4. Age and gender-invariant features of handwritten signatures for verification systems

    NASA Astrophysics Data System (ADS)

    AbdAli, Sura; Putz-Leszczynska, Joanna

    2014-11-01

    Handwritten signature is one of the most natural biometrics, the study of human physiological and behavioral patterns. Behavioral biometrics includes signatures that may be different due to its owner gender or age because of intrinsic or extrinsic factors. This paper presents the results of the author's research on age and gender influence on verification factors. The experiments in this research were conducted using a database that contains signatures and their associated metadata. The used algorithm is based on the universal forgery feature idea, where the global classifier is able to classify a signature as a genuine one or, as a forgery, without the actual knowledge of the signature template and its owner. Additionally, the reduction of the dimensionality with the MRMR method is discussed.

  5. Two signatures of implicit intergroup attitudes: developmental invariance and early enculturation.

    PubMed

    Dunham, Yarrow; Chen, Eva E; Banaji, Mahzarin R

    2013-06-01

    Long traditions in the social sciences have emphasized the gradual internalization of intergroup attitudes and the putatively more basic tendency to prefer the groups to which one belongs. In four experiments (N = 883) spanning two cultures and two status groups within one of those cultures, we obtained new evidence that implicit intergroup attitudes emerge in young children in a form indistinguishable from adult attitudes. Strikingly, this invariance from childhood to adulthood holds for members of socially dominant majorities, who consistently favor their in-group, as well as for members of a disadvantaged minority, who, from the early moments of race-based categorization, do not show a preference for their in-group. Far from requiring a protracted period of internalization, implicit intergroup attitudes are characterized by early enculturation and developmental invariance.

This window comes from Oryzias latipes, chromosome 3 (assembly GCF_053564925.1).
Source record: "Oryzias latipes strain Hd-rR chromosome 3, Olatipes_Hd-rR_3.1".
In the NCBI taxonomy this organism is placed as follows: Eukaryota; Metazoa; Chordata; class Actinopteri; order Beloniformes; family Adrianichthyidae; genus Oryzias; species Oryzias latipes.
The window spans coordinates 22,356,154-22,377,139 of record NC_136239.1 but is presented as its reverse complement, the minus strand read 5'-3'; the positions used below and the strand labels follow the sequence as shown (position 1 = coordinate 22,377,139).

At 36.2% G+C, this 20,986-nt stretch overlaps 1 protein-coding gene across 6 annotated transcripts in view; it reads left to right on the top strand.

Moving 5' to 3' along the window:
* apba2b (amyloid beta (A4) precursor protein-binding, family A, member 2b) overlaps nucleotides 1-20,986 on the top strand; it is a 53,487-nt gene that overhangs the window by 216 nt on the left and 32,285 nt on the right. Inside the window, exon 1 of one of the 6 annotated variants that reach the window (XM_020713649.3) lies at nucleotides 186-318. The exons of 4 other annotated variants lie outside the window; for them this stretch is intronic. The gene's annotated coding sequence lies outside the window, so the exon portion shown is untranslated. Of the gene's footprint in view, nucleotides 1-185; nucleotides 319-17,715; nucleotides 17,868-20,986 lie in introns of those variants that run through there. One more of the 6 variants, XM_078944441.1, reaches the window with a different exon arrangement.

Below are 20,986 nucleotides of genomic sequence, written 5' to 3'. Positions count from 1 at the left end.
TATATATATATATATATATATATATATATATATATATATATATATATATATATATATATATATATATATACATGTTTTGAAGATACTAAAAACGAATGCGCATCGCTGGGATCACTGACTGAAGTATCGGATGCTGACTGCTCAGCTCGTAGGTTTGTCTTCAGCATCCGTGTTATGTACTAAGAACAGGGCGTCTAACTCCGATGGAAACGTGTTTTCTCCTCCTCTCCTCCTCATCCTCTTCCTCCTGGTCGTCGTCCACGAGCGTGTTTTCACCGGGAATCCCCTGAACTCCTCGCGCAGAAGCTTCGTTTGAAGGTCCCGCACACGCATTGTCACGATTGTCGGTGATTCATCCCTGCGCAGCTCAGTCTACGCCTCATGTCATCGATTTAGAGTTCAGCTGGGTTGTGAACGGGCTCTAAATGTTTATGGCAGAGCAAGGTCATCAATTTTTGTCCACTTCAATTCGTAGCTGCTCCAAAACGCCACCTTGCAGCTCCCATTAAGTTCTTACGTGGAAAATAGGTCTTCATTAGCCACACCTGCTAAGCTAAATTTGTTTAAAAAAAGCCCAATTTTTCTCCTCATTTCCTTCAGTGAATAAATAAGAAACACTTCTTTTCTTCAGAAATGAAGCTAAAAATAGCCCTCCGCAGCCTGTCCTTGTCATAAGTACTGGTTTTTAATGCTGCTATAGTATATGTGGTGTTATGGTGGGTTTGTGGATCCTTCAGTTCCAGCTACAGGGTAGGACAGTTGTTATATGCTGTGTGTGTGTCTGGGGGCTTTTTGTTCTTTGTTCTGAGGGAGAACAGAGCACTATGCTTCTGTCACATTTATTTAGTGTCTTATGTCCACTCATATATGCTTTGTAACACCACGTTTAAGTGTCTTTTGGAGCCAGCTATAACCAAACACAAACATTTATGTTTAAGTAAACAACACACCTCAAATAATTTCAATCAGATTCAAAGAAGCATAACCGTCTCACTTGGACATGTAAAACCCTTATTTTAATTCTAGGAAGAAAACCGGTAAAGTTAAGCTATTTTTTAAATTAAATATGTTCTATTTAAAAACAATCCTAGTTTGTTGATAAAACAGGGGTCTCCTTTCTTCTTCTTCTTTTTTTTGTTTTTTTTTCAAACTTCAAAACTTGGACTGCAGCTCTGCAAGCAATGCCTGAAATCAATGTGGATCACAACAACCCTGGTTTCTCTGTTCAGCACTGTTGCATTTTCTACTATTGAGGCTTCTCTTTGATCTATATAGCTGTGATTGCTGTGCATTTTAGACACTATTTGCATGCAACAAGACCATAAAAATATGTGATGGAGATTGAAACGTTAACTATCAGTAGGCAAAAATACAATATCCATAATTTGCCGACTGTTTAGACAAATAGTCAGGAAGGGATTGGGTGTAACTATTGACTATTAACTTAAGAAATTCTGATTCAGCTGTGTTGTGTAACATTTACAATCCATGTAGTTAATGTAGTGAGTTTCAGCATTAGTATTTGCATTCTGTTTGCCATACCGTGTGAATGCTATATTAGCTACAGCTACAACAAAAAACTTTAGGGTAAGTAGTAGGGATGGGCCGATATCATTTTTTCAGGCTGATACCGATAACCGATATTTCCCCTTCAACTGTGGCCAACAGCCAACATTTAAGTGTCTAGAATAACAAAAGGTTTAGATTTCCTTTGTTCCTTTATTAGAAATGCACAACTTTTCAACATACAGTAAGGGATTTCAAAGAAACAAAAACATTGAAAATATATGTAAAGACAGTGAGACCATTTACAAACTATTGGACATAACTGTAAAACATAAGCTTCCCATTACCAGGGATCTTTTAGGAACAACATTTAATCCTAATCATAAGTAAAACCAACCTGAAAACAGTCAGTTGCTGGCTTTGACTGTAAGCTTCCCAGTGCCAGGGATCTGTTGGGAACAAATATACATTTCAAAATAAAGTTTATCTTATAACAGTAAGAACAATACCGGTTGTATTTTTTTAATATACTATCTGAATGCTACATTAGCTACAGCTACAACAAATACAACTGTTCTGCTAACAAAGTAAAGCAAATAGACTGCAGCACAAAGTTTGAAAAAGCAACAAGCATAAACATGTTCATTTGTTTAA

6. Nonaffine deformation of inherent structure as a static signature of cooperativity in supercooled liquids.

    PubMed

    Del Gado, Emanuela; Ilg, Patrick; Kröger, Martin; Ottinger, Hans Christian

    2008-08-29

    We unveil the existence of nonaffinely rearranging regions in the inherent structures (IS) of supercooled liquids by numerical simulations of model glass formers subject to static shear deformations combined with local energy minimizations. In the liquid state IS, we find a broad distribution of large rearrangements which are correlated only over small distances. At low temperatures, the onset of the cooperative dynamics corresponds to much smaller displacements correlated over larger distances. This finding indicates the presence of nonaffinely rearranging domains of relevant size in the IS deformation, which can be seen as the static counterpart of the cooperatively rearranging regions in the dynamics. This idea provides new insight into possible structural signatures of slow cooperative dynamics of supercooled liquids and supports the connections with elastic heterogeneities found in amorphous solids.